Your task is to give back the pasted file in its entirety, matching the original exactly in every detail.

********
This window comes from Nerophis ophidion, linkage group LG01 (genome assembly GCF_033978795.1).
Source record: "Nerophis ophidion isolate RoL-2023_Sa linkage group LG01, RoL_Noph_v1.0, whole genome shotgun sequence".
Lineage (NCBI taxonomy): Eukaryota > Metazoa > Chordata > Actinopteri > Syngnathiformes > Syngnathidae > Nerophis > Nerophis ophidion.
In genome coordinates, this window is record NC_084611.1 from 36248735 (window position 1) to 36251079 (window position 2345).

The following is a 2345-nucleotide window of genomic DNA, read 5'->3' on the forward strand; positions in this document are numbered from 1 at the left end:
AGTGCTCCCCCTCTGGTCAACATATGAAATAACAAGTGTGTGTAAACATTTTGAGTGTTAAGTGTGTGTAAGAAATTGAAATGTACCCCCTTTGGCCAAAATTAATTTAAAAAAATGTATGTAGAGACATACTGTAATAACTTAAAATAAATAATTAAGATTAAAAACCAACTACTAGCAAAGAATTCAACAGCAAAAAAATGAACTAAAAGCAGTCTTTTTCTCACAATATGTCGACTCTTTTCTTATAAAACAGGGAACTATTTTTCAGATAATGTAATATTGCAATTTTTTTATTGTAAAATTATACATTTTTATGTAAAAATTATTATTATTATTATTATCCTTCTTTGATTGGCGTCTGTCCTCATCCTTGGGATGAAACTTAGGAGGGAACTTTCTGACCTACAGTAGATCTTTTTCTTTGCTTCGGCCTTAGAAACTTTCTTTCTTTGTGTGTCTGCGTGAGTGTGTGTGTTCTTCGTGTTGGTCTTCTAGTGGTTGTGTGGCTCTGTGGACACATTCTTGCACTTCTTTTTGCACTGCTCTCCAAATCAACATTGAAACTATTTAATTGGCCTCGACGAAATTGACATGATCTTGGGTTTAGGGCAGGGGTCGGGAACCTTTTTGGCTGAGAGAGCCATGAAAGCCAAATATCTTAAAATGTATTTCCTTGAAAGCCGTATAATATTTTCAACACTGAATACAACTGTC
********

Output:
This window comes from Nerophis ophidion, linkage group LG01 (genome assembly GCF_033978795.1).
Source record: "Nerophis ophidion isolate RoL-2023_Sa linkage group LG01, RoL_Noph_v1.0, whole genome shotgun sequence".
Lineage (NCBI taxonomy): Eukaryota > Metazoa > Chordata > Actinopteri > Syngnathiformes > Syngnathidae > Nerophis > Nerophis ophidion.
In genome coordinates, this window is record NC_084611.1 from 36248735 (window position 1) to 36251079 (window position 2345).

The following is a 2345-nucleotide window of genomic DNA, read 5'->3' on the forward strand; positions in this document are numbered from 1 at the left end:
AGTGCTCCCCCTCTGGTCAACATATGAAATAACAAGTGTGTGTAAACATTTTGAGTGTTAAGTGTGTGTAAGAAATTGAAATGTACCCCCTTTGGCCAAAATTAATTTAAAAAAATGTATGTAGAGACATACTGTAATAACTTAAAATAAATAATTAAGATTAAAAACCAACTACTAGCAAAGAATTCAACAGCAAAAAAATGAACTAAAAGCAGTCTTTTTCTCACAATATGTCGACTCTTTTCTTATAAAACAGGGAACTATTTTTCAGATAATGTAATATTGCAATTTTTTTATTGTAAAATTATACATTTTTATGTAAAAATTATTATTATTATTATTATCCTTCTTTGATTGGCGTCTGTCCTCATCCTTGGGATGAAACTTAGGAGGGAACTTTCTGACCTACAGTAGATCTTTTTCTTTGCTTCGGCCTTAGAAACTTTCTTTCTTTGTGTGTCTGCGTGAGTGTGTGTGTTCTTCGTGTTGGTCTTCTAGTGGTTGTGTGGCTCTGTGGACACATTCTTGCACTTCTTTTTGCACTGCTCTCCAAATCAACATTGAAACTATTTAATTGGCCTCGACGAAATTGACATGATCTTGGGTTTAGGGCAGGGGTCGGGAACCTTTTTGGCTGAGAGAGCCATGAAAGCCAAATATCTTAAAATGTATTTCCTTGAAAGCCGTATAATATTTTCAACACTGAATACAACTGTC